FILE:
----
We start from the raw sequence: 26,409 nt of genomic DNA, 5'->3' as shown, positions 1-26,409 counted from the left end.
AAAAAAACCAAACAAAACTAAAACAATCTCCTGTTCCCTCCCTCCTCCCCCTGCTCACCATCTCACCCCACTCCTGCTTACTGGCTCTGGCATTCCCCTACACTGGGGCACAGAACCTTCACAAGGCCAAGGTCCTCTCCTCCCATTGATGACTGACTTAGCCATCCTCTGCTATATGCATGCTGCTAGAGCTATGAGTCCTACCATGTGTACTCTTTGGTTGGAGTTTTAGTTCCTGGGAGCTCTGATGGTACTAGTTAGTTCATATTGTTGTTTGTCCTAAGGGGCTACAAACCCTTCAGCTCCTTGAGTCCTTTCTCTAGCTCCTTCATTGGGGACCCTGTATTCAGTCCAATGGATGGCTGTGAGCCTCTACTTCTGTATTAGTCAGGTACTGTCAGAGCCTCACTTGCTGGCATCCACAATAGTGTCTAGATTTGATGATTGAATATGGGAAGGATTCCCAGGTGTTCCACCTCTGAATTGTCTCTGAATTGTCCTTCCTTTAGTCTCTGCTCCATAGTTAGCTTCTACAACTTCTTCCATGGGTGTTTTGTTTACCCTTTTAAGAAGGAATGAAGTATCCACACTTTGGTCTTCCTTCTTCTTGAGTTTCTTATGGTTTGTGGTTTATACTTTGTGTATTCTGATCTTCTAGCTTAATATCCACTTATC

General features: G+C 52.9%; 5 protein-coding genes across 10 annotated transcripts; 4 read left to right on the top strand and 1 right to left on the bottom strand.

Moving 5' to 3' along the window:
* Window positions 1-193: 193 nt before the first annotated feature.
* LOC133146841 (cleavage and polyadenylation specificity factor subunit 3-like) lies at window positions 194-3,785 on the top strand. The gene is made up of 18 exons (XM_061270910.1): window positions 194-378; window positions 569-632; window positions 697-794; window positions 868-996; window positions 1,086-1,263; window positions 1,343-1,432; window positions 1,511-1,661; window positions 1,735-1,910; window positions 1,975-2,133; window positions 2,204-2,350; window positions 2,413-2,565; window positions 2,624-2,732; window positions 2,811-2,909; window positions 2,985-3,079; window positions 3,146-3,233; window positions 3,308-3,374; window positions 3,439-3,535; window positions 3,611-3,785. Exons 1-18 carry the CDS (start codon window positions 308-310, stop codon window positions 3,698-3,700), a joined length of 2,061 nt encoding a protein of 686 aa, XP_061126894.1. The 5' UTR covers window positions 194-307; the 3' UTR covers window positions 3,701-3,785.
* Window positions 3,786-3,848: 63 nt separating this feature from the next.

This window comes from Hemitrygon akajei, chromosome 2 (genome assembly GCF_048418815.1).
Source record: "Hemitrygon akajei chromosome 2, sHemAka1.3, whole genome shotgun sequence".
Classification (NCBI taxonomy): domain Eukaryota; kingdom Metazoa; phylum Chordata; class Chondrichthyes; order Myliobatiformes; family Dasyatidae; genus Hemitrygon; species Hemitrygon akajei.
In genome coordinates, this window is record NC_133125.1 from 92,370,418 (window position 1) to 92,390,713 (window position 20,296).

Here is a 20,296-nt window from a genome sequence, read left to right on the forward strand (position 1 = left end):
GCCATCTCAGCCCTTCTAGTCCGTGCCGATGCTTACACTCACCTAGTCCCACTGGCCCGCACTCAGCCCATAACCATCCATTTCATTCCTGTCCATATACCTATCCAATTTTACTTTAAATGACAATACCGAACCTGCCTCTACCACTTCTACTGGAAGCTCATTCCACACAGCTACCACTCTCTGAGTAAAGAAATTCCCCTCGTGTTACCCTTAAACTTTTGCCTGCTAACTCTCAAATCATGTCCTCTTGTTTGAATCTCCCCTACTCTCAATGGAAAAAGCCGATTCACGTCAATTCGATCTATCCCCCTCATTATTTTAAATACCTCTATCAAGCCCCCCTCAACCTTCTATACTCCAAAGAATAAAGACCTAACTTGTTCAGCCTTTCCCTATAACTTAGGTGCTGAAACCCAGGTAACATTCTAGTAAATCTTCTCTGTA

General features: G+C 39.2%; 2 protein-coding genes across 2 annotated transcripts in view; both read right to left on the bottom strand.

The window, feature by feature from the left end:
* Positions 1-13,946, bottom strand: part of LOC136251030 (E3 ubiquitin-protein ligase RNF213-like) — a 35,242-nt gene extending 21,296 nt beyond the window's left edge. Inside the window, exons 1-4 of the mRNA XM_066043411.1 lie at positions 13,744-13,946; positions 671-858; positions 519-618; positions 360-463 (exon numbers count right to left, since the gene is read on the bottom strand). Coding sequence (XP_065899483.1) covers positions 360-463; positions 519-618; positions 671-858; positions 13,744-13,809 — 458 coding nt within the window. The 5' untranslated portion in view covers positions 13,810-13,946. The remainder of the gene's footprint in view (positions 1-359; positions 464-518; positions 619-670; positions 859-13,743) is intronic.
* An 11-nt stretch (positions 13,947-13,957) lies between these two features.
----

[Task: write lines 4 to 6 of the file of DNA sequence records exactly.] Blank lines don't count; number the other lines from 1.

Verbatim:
Moving 5' to 3' along the window:
* Window positions 1-193: 193 nt before the first annotated feature.
* LOC133146841 (cleavage and polyadenylation specificity factor subunit 3-like) lies at window positions 194-3,785 on the top strand. The gene is made up of 18 exons (XM_061270910.1): window positions 194-378; window positions 569-632; window positions 697-794; window positions 868-996; window positions 1,086-1,263; window positions 1,343-1,432; window positions 1,511-1,661; window positions 1,735-1,910; window positions 1,975-2,133; window positions 2,204-2,350; window positions 2,413-2,565; window positions 2,624-2,732; window positions 2,811-2,909; window positions 2,985-3,079; window positions 3,146-3,233; window positions 3,308-3,374; window positions 3,439-3,535; window positions 3,611-3,785. Exons 1-18 carry the CDS (start codon window positions 308-310, stop codon window positions 3,698-3,700), a joined length of 2,061 nt encoding a protein of 686 aa, XP_061126894.1. The 5' UTR covers window positions 194-307; the 3' UTR covers window positions 3,701-3,785.